ADT is reminding the industry, that as of 31 December 2013, it is now mandatory to conform to the requirements set out by the new standard EN54-23 from the European committee CEN. The standard is designed to test the methods and performance criteria of visual alarm devices (VADS) and ensure that for the first time, a minimum lux output is achieved within a stated coverage area.
In recent years, increasing numbers of visual alarm devices (VADS) have been installed. This is in response to the Equalities Act 2010, Building Regulations and their proven effectiveness when alerting hearing impaired people or those working in noisy areas should a fire occur. However, until recently, no EN standard existed and therefore confusion over a product’s performance was a common concern.
The EN54-23 standard covers planning, design, installation, commissioning and service and is intended to ensure that visual alarms are sufficiently bright to be effective as a primary means of alarm. Now, a minimum light level of 0.4 lux is stipulated on any surface, and manufacturers must specify the room size their product will cover with this level of illumination.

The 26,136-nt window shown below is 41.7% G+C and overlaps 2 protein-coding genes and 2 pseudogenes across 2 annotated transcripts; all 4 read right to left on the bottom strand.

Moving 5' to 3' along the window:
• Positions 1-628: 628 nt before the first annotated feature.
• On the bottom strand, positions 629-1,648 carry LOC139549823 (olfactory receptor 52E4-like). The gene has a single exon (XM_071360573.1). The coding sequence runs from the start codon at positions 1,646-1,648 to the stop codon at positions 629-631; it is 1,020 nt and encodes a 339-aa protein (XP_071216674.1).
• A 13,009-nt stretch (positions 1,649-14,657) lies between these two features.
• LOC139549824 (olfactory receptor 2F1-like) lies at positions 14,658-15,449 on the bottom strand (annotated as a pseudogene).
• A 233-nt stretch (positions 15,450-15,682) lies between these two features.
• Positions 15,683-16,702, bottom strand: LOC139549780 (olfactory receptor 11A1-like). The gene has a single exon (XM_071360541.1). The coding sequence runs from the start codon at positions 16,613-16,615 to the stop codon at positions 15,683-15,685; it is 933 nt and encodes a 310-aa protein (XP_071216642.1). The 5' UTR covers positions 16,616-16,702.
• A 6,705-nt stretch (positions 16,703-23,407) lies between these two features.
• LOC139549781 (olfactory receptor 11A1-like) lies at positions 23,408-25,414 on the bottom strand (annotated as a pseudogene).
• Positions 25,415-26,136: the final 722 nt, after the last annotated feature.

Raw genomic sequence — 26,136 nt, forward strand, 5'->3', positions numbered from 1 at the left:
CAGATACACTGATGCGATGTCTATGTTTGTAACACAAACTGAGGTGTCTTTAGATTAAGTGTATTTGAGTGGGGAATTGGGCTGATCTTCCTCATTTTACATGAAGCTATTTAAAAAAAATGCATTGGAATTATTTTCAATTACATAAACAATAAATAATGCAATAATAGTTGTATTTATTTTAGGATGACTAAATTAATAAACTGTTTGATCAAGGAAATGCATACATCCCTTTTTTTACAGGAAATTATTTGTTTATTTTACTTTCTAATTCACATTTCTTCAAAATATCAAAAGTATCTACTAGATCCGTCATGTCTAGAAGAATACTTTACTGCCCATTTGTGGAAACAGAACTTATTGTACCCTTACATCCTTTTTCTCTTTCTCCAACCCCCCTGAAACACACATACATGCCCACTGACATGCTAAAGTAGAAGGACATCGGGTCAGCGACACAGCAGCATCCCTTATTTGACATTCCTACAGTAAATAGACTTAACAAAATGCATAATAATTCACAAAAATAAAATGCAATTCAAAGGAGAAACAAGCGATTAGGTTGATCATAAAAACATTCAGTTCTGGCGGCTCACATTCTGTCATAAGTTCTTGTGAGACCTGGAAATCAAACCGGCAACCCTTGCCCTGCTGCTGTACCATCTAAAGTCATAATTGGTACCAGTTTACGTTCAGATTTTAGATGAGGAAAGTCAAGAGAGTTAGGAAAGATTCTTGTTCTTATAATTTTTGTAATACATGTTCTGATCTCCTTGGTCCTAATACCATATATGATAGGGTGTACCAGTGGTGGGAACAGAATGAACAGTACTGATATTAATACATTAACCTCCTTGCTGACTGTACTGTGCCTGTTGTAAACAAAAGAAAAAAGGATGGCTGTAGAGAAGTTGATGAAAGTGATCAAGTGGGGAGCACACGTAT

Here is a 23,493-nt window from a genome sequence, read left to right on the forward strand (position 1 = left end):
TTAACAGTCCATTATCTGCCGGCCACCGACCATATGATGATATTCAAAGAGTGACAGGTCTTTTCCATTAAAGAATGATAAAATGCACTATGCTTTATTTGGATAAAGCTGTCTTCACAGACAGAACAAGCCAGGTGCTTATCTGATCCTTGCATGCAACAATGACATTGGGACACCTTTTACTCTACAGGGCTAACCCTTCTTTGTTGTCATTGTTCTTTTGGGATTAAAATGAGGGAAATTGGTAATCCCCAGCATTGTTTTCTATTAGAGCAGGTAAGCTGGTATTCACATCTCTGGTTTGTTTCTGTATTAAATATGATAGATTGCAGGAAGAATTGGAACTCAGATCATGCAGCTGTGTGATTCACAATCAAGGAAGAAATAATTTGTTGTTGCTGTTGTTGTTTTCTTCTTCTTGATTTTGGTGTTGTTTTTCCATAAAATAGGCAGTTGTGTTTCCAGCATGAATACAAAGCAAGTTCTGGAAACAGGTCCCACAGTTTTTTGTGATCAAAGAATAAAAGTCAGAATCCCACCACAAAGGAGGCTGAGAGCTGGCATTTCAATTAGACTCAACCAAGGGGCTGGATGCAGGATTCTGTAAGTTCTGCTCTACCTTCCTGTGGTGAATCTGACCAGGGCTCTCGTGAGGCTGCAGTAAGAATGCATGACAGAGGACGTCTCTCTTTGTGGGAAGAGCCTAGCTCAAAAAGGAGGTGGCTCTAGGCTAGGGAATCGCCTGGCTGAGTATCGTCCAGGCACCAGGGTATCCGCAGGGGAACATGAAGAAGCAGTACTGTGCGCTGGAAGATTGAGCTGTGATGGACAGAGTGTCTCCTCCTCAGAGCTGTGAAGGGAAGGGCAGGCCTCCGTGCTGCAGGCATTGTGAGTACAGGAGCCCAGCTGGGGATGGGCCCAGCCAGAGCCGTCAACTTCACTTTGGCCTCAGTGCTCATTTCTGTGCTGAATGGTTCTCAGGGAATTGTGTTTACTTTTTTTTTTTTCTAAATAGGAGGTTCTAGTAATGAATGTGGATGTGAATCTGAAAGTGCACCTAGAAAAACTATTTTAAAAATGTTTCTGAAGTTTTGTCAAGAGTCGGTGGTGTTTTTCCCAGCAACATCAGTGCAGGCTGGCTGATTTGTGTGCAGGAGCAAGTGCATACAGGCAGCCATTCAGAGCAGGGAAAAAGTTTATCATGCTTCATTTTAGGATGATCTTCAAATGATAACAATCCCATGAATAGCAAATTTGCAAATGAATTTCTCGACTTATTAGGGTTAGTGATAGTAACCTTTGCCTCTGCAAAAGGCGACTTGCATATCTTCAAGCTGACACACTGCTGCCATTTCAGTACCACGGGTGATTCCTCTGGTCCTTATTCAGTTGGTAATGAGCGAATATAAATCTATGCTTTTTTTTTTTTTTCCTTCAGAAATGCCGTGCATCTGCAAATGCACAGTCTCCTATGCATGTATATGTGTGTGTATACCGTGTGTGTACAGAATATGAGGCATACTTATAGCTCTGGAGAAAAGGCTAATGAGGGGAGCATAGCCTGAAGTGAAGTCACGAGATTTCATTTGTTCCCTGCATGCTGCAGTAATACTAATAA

Moreover, the standard also calls for careful consideration of the colour of light emitted. Although both red and white light can still be specified, EN54-23 highlights that red LEDs can result in a loss of 80% of the light output, meaning red VADs are not energy efficient and drastically reduce the coverage area compared to white light.
“Anyone specifying VADs to help protect those with a hearing impairment as part of a robust and fit for all fire safety strategy, need to be aware that as of 31 December 2013, existing products on the market have been replaced with EN54-23 compliant products,” explained Peter Lackey, Fire Product Marketing Manager at ADT Fire & Security. “As such, we offer a range of conventional visual alarm devices that can be installed as part of an EN54-23 visual alarm system including both wall and ceiling category devices. Furthermore, we can provide specifiers with guidance and support to ensure fire detection and alarm systems are compliant and offer the highest levels of fire safety.”